Several freshwater shrimp (Caridina sp.)

  • PROS: Safe for plants, small size, can be kept in groups.
  • CONS: Limited availability, vulnerable to predators, very small.
  • BEST SUITED AS: Algae-eaters for planted nano tanks with peaceful or no other tankmates.

Small freshwater shrimp like the popular Cherry Shrimp and Amano Shrimp can be ideal grazers, especially for nano tanks (under 1-2 gallons). Some are clear, some are colored or have colored markings and they can be kept in groups. However, most of these shrimp are very small; you may not see them often and can’t be kept with anything remotely predatory.      

 

 

 

As always, the best algae-eater for your tank depends on its tankmates, the size of the tank, the water parameters and other such factors but hopefully this helps give you some alternatives to fish that may be too big or otherwise unsuitable to your needs. If you need more help in making your best choice or have a favorite of your own, feel free to comment below!

Live Feeders: Gut Loading for Aquarium Predators

Live foods are popular for larger predatory fish and even some inverts, and some new or finicky animals may not eat anything else. Unfortunately, they aren’t always the most nutritious in an aquarium setting. It is much easier to get a larger variety out of frozen or prepared foods or enhance them with additives, so how can you make the most out of live foods if it is your only option?

seahorse_orange

Picky fish like seahorses can be tricky to feed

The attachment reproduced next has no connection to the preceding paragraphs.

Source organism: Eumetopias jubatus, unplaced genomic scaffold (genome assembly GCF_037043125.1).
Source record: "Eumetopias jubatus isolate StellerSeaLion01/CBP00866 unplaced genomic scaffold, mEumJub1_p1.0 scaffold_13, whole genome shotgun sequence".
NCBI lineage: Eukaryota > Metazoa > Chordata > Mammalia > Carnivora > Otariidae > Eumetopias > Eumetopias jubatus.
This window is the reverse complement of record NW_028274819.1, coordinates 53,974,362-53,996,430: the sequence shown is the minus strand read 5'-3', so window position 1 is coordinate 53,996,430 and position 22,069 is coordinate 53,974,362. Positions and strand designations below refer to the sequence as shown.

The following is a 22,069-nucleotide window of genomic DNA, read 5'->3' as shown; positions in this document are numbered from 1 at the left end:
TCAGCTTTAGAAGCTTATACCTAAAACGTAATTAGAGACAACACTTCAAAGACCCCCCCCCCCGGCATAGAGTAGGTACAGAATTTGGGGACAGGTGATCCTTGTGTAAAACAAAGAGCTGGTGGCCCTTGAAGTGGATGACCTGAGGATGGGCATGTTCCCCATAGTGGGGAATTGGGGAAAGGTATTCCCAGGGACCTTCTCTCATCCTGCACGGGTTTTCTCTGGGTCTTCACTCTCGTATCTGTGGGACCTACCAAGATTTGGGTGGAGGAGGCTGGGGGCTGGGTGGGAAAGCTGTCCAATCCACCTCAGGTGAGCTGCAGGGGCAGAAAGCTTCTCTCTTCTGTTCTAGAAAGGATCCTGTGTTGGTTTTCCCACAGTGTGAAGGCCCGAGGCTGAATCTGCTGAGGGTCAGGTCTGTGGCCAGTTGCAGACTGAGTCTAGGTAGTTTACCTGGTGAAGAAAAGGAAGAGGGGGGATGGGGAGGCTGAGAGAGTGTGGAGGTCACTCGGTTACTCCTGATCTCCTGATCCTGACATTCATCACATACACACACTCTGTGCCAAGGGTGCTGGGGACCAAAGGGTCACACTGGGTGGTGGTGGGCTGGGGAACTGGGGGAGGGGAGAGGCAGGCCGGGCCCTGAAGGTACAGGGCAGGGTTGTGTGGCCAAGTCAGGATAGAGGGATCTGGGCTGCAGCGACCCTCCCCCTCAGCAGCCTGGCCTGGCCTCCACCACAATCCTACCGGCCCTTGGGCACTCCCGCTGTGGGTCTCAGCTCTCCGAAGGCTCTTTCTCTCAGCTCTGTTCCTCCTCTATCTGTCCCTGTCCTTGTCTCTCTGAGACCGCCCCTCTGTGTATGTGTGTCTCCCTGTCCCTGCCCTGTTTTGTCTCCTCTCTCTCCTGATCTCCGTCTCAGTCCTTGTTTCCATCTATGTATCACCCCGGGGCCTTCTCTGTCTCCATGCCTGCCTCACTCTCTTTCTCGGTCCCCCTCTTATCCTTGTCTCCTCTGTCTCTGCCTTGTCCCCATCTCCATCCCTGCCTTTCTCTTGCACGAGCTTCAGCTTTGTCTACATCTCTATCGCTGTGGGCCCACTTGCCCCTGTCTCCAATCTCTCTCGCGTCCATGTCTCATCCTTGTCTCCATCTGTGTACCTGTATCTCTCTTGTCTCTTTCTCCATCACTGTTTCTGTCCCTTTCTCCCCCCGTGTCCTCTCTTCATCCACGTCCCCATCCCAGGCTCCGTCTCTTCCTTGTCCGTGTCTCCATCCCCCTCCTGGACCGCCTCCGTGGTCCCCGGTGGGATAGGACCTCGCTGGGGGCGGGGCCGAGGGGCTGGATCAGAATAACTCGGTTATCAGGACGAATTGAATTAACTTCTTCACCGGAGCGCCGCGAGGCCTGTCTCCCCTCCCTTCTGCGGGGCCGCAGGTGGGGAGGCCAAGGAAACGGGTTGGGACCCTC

You are what you eat”…and so are your fish

The problem with feeding most live foods is a lack of variety or nutritional content. Common live feeders like ghost shrimp or guppies just don’t have a lot to them and feeders aren’t usually raised or bred with as much care as animals intended to be ornamental. Much of the most nutritious foods in nature are also some of the smallest – microfauna like copepods and the bright red Cyclops, for example - but these critters are far too small for something like the finicky frogfish or lionfish or sharks that may need live foods and they just aren’t practical to raise.

So, instead of feeding that tiny food to the bigger predators, feed it to the food! This method is known as “gut loading” and is commonly used when feeding crickets to reptiles or amphibians but has a lot of practical use for aquarium hobbyists as well. The principle of gut loading is to feed nutritious food to the live feeder, then feeding that live feeder to its predator while the nutrients are in its system. This is making a process known as bioaccumulation work for us instead of against us like we see in effects like the ciguatera poisoning we discussed in the past.